Prison is about incarceration…but it is also about rehabilitation. The goal of prisons is several fold, and one of those is to help a person change from a negative mentality to a positive one. Prisons fail at this because society thinks foolishly that if we just keep people in jail, or prison, then everything will be fine because when they come out, they would have “learned their lesson”.

This is the same mentality of a lot of parents with spoiled kids, that won’t help that kid when he gets in trouble, but is the first in line to complain when the school puts the kid out for starting fights.

Every person in prison retains their humanity, regardless of how much is left. Because of that, each inmate still has the capacity for carnal, emotional and spiritual decisions, each an important part of making the man. If prisons can focus on helping inmates make better decisions, and treating others with respect, then you GAIN a person back in society.

“So what’s this got to do with being good?”


Being “good” in prison does indeed include being well-behaved, having virtues and doing the right things…but in a day to day situation, in prison, there will be times that an inmate may have to make a choice that may not be what the prison wants him to do.

It is easy for you to say from the outside to not get in fights…and trust me, most inmates don’t want to get in a fight. But what if a fight comes to you? Easy to say “walk away”, but what if you can’t? After all, you’re in prison…its not like you can walk home.

In my time in prison, I was only in one fight…got my lip busted pretty good and it seemed like it bled for a few days. Was it one I could have avoided…probably not, I’d have to blog that out for you one day, because it is interesting. But many times you just can’t walk away. This does not mean you start a fight at the drop of a hat, it means that fighting is a last resort. Nobody wants to fight if it is going to add another charge and more time to your incarceration.

Being “good” by prison terms would mean going by all the rules…ALL of them. If you read some of you earlier blogs, I talked once about the idea of having a hustle. Now, by rule, no inmate should be doing a hustle…which is making money off a service or a product. If you do hair in the prison dorm for money…that is a hustle. If you loan money for a higher percentage…that is a hustle. If you play cards for money…that is a hustle. If you buy canteen and sell at a higher price…that is a hustle.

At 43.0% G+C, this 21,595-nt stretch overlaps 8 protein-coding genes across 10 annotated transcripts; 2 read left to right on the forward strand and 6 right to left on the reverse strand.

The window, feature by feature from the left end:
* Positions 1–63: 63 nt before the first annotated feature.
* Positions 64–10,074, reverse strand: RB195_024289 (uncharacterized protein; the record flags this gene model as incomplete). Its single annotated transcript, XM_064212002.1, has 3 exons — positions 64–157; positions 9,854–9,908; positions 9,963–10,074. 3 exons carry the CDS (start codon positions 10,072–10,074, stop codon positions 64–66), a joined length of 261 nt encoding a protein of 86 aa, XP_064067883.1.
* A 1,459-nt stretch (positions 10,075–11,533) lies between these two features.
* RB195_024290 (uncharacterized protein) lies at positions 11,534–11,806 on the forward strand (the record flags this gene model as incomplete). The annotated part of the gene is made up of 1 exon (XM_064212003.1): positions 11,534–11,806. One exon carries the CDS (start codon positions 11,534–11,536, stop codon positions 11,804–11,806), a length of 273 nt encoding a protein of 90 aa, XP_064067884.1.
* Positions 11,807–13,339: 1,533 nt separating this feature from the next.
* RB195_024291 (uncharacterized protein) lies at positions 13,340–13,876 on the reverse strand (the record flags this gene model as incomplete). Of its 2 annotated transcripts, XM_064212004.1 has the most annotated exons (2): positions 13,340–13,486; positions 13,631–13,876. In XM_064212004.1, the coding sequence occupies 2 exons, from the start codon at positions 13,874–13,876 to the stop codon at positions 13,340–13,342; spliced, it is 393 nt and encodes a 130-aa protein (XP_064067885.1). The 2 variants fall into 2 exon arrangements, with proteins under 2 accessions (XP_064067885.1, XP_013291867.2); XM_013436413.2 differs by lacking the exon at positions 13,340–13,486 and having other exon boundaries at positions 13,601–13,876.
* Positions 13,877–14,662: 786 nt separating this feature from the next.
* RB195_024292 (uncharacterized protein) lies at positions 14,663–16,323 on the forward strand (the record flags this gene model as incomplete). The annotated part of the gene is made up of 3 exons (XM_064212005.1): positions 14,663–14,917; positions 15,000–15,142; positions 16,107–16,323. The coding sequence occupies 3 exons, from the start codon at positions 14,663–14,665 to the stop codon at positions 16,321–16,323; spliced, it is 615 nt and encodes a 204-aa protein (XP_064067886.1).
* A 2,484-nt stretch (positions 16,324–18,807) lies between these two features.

But all rights, it is wrong.

So you ask, did I ever do anything like that?

Well, at first I didn’t. In fact, in my first book, “Grades of Honor”, I talked about how I felt about hustling…it is wrong, if it is against the rules. As a first time felon, my idea was to do exactly what they told me to do, and maybe I’ll live through this incarceration. That meant not breaking the rules. That was the right thing to do.

But that went out the window when my self-esteem and sanity came into question.

While I was at Craven Correctional, a big guy came to me and asked if I could write a letter for him to his girlfriend…he asked me because well…almost everybody who looked at me said that I “looked like a college student”. In truth, I was, in fact a college grad. And I sounded like one too, so I kinda stood out.

He said he would give me a pack of cookies if I wrote the letter. This is the time most of you would have said to not give in to the hustle. Just do your time, and go home. But life in prison is never that easy. It didn’t help that I had no money at the time, and my self esteem was in the trash can. There were times I regretted not committing suicide when I had the chance.

At that time, I felt like nothing. And on top of that, I was in a new environment, one I had never experienced before. Sure, I spent 17 months in county jail before coming to prison, but with the exception of 10 days, I spent it all in a single cell. Now here I am, in a dorm with about 60 other guys, in prison. And because there were communal showers, I was ashamed to take a shower with other guys. I had to skip dinner so I could take a shower while everybody was gone…it took a toll on my stomach.

So now I was depressed, stressed and hungry.

When that guy offered to give me a pack of cookies for simply writing a letter…I jumped at the chance. Rules be damned, I wanted those cookies!

And I kid you not, that was one of the most DELICIOUS packs of cookies I ever had. It came at a time where I needed something to lift me up. I didn’t have anybody to talk to that could encourage me, I was on my own.

I had to make a decision…be “good” or do what I can to make it through one more day. I choose to do what I needed to do. I wrote that letter, got those cookies, and felt better, even if by just a sliver, for doing it.